The benefits of beta-blockers in migraine prevention were noted fortuitously in those who were being treated for hypertension. Propranolol and metoprolol have the best evidence in migraine prophylaxis. Several trials show clear and consistent evidence that propranolol is more effective than placebo, although the majority of these have methodological weaknesses. Its efficacy is nonetheless considered to be well established and has been supported by a Cochrane review [69]. When compared to amitriptyline, propranolol has been found to have a similar efficacy [70]. Most of the trials used the conventional formulation of propranolol. Pradalier et al. [71] showed that the long-acting preparation of propranolol was also effective in reducing the frequency of migraine attacks. Studies with propranolol reported efficacy with doses of 80 to 240 mg, with both conventional and slow-release formulations. Metoprolol has been found to exert a prophylactic effect comparable to that of propranolol [7274]. With regard to other beta-blockers, the evidence is less convincing. Timolol [75] and nadolol [76] have both been found to be equally effective to propranolol. Bisoprolol, a highly selective beta-1 adrenoceptor antagonist, has a similar efficacy to metoprolol [77] while atenolol has been shown to be superior to placebo [78]. Side effects of beta-blockers include fatigue, hypotension, bradycardia, depression, and vivid dreams. They are contraindicated in asthmatics.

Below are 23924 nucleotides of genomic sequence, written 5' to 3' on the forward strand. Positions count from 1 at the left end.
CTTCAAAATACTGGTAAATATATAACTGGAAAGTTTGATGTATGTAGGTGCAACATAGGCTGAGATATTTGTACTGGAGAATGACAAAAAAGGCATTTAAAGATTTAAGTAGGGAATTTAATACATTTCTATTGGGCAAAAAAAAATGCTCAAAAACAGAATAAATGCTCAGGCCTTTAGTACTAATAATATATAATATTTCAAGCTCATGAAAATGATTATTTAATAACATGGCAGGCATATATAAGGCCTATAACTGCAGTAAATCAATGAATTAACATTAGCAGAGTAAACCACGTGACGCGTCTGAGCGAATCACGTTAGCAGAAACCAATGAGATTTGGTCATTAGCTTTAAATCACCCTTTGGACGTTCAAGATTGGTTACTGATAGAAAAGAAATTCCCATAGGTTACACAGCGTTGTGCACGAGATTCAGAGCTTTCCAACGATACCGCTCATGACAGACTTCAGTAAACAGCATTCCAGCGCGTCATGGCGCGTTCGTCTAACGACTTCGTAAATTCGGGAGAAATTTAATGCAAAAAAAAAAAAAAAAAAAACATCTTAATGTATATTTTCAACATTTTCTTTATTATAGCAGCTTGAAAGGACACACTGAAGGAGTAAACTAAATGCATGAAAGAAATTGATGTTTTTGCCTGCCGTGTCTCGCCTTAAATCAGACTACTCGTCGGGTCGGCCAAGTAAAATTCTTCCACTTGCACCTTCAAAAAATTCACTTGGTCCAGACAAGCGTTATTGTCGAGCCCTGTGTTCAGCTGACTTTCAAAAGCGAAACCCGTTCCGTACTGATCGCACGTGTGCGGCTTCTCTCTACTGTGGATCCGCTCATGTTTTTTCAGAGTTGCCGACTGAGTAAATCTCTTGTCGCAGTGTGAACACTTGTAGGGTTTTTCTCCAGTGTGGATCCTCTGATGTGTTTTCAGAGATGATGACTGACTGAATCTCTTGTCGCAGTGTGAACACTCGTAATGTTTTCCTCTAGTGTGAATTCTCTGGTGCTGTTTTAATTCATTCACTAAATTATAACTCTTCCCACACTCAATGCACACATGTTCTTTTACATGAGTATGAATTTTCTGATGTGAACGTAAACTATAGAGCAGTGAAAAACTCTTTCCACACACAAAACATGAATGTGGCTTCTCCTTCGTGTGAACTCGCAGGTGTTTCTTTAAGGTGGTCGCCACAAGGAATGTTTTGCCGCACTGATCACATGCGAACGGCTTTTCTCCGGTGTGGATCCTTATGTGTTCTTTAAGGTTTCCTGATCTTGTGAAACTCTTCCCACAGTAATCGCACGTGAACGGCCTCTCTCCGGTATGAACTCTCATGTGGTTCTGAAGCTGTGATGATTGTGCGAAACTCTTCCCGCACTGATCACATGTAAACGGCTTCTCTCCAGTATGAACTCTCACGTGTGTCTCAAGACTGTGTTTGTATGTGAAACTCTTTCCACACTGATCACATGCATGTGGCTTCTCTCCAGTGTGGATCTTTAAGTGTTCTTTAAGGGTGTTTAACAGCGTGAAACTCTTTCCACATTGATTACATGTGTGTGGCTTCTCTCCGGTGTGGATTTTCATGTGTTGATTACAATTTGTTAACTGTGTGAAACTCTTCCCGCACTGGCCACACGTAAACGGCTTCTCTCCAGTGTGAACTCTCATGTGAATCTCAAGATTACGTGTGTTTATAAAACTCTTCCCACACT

4.1.4. Valproic Acid

Valproic acid is thought to block neurogenic inflammation within the meninges through -mediated receptors [79]. Hering and Kuritzky [80] reported the first double-blind placebo-controlled trial of sodium valproate in migraine prophylaxis. Further randomised placebo-controlled trials using valproic acid (sodium valproate or divalproex sodium) provided additional evidence of its efficacy in migraine prophylaxis [8183]. Valproic acid has been found to be equally effective to propranolol in a single-investigator, randomised, single-blind, placebo-controlled study [84]. Of the 37 patients recruited, 32 completed the study. Migraine frequency was reduced in 19% (6/32) of placebo-treated, 66% (21/32) of divalproex-treated, and 63% (20/32) of propranolol-treated patients [84]. When compared to flunarizine, valproic acid was also found to have similar efficacy [85]. Freitag et al. [83] found no significant differences between treatment groups either in the overall incidence or in the incidence of any specific treatment-emergent adverse event; 8% of subjects treated with extended-release divalproex sodium and 9% of those treated with placebo discontinued for adverse events [83]. A Cochrane review published in 2013 concluded that valproic acid was effective and well-tolerated in adults with episodic migraine [86]. However, given the teratogenic properties of valproate, it is not recommended in female migraineurs of child-bearing age.

4.1.5. Calcium-Channel Antagonists